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Cross-Media Promotion

Jonathan Hardy

Cross-Media Promotion is the first book-length study of a defining feature of contemporary media, the promotion by media of their allied media interests. The book explores the range of forms of cross-promotion including synergistic marketing of mega-brands such as Harry Potter; promotional plugs in news media; repurposing media content, stars and brands across other media and outlets; product placement, and the integration of media content and advertising.
Incorporating specialist literature, yet written in a clear, accessible style, the book combines three areas of study: media industry practices, media policy, and media theory. It examines the dynamics of cross-media promotion across converging media, drawing on a range of examples from the United States and the United Kingdom. Synergy and intertextuality are explored alongside critical debates about the ‘problems’ of cross-promotion. The book also offers a critical evaluation of media policy responses from the late 1980s to the present, which the book argues, have failed to grapple with the problems of media power, market power and commercialism generated by intensifying cross-media promotion.
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6. Changes in UK Policy and Regulation: An Overview

Extract

CHAPTER SIX

Changes in UK Policy and Regulation: An Overview

Introduction

For his Enquiry into Standards of Cross Media Promotion (1991), John Sadler arranged correspondence with several British embassies, including the United States, West Germany, France, Italy, Canada and Australia, and the permanent representative to the European Community. From the responses received he concluded that none of the countries had introduced specific measures governing cross-media promotion.1 In the years since, no detailed study of the regulation of cross-media promotion has been carried out either at national or supranational level or comparatively. The aim of this chapter is to describe and analyse the ways in which cross-media promotion has been constituted as an object of policy and addressed in regulation. The chapter traces how cross-media promotion has been subject to regulation. The first part describes how CMP has been addressed and constrained in regulations governing media ownership, newspapers and advertising (with broadcasting dealt with more fully in chapter seven). The second part examines the Sadler Enquiry as a key moment in which CMP became an explicit object of policy. Part three situates responses to CMP in the wider context of shifts in policy, notably towards more neoliberal, deregulatory approaches.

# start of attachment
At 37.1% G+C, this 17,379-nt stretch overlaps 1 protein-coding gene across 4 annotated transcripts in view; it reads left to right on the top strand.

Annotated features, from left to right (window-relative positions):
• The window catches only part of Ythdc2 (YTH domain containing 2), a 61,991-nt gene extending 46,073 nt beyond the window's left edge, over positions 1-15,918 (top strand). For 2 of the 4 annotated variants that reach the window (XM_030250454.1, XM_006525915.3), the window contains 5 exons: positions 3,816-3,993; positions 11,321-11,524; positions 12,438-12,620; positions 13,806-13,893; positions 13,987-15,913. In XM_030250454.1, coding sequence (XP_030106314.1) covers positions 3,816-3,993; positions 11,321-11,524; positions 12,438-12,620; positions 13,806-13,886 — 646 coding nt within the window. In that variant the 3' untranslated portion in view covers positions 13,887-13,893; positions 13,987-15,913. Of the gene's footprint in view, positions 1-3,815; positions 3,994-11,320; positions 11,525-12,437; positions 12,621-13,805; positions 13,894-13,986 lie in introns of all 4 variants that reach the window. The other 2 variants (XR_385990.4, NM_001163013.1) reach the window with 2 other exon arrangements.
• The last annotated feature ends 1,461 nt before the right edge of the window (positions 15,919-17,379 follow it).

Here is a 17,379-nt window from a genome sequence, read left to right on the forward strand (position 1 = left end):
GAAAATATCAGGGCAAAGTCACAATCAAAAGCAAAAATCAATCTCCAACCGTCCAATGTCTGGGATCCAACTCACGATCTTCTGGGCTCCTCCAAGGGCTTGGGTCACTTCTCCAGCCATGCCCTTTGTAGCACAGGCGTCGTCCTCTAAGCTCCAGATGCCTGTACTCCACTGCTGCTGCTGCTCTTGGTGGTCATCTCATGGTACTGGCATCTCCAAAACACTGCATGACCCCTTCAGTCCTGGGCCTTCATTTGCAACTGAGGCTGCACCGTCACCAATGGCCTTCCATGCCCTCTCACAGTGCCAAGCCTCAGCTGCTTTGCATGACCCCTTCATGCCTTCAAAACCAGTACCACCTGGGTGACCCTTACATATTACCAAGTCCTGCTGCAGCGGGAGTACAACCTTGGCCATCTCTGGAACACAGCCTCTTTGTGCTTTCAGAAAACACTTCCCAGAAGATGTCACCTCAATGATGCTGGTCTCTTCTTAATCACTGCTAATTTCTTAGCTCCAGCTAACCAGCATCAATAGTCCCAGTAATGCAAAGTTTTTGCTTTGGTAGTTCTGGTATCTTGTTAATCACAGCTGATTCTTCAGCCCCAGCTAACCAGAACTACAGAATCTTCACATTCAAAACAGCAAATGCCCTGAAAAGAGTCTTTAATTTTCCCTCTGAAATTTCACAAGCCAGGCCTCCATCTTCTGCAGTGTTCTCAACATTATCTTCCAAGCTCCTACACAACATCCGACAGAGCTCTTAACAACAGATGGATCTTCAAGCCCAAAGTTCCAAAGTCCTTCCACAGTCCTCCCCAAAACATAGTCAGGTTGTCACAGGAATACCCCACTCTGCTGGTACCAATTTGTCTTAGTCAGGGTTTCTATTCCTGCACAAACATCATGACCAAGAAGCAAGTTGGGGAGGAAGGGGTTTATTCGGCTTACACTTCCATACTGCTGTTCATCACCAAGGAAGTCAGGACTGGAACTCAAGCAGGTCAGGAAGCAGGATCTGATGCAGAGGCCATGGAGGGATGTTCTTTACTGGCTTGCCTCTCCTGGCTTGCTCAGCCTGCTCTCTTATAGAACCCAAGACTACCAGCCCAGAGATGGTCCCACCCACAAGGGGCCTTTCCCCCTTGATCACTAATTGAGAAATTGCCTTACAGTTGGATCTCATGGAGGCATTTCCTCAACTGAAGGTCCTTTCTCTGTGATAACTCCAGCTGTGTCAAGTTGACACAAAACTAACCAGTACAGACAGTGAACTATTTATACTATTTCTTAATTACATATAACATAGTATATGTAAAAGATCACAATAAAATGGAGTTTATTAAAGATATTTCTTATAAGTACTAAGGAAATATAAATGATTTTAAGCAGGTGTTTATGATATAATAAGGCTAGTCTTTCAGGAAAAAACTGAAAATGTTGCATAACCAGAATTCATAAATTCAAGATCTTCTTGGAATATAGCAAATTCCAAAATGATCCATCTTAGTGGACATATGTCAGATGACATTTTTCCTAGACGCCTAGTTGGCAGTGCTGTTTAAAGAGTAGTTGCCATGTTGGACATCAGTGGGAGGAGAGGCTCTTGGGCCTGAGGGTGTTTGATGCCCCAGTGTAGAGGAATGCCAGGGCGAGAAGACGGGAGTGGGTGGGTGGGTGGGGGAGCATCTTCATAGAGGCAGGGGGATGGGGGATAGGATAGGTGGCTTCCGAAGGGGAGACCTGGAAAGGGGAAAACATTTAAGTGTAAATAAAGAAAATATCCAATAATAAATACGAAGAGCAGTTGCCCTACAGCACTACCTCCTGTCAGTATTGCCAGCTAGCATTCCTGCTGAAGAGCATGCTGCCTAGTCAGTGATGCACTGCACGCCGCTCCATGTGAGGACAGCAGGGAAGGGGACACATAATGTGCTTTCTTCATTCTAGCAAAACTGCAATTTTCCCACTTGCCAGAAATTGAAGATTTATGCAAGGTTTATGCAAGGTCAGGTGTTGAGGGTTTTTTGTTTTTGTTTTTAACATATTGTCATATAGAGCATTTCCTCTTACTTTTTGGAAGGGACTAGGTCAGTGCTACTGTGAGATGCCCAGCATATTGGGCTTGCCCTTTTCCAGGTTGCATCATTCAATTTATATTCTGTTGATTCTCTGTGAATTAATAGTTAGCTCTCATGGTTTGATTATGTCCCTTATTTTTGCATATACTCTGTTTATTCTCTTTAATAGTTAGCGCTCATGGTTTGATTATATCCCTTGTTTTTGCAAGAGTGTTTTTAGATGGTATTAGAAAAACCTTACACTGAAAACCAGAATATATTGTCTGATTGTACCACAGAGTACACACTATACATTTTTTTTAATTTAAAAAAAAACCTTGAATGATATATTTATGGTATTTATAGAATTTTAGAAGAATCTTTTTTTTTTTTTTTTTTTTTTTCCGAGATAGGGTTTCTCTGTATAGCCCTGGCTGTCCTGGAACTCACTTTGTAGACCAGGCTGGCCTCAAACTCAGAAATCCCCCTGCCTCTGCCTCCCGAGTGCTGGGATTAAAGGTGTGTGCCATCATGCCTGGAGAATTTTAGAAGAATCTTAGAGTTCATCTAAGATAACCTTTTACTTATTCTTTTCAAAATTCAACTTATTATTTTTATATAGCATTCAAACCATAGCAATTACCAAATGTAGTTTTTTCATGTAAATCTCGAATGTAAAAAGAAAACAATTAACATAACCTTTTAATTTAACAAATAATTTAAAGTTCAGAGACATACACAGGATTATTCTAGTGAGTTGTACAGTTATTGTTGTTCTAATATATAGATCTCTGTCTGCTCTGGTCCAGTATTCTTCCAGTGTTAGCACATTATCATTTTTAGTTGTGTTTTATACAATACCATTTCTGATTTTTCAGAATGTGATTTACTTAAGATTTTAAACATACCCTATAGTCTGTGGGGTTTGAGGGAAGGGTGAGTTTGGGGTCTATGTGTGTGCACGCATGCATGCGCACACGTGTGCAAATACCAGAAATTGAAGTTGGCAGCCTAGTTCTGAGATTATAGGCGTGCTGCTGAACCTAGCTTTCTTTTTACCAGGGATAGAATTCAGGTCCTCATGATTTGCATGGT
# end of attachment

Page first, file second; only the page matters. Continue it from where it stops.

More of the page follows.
Cross-Promotion as an Object of Regulation

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